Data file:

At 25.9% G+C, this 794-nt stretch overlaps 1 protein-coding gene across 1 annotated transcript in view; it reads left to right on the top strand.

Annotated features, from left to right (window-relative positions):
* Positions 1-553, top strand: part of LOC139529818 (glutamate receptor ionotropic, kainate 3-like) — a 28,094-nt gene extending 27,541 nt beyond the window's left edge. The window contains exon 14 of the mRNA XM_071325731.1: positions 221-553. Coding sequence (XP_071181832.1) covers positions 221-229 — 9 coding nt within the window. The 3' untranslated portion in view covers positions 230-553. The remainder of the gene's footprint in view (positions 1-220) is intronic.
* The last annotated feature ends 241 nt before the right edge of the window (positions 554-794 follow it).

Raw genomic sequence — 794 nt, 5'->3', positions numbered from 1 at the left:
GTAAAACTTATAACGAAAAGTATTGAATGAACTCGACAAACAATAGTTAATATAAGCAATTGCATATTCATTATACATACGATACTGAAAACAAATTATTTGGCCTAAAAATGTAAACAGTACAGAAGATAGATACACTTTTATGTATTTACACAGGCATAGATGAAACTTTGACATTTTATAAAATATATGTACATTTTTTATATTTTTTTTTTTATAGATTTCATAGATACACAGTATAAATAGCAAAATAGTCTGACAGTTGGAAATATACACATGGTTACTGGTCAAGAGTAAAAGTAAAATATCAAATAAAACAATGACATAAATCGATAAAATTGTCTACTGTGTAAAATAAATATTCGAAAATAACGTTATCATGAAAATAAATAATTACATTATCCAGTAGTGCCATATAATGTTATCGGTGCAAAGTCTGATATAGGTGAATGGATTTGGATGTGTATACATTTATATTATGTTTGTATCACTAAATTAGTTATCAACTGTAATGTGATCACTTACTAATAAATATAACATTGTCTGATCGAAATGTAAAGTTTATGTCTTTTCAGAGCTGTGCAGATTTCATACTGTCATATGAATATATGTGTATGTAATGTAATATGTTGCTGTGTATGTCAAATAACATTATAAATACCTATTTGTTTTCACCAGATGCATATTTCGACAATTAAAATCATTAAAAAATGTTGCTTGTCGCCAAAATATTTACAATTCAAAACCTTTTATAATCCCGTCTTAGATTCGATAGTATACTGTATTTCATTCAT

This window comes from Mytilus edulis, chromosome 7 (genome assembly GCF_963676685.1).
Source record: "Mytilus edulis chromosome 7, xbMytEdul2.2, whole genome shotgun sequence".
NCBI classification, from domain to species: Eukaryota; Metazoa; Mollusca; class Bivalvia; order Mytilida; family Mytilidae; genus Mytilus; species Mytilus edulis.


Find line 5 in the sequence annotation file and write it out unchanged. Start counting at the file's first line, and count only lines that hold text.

Raw genomic sequence — 794 nt, 5'->3', positions numbered from 1 at the left: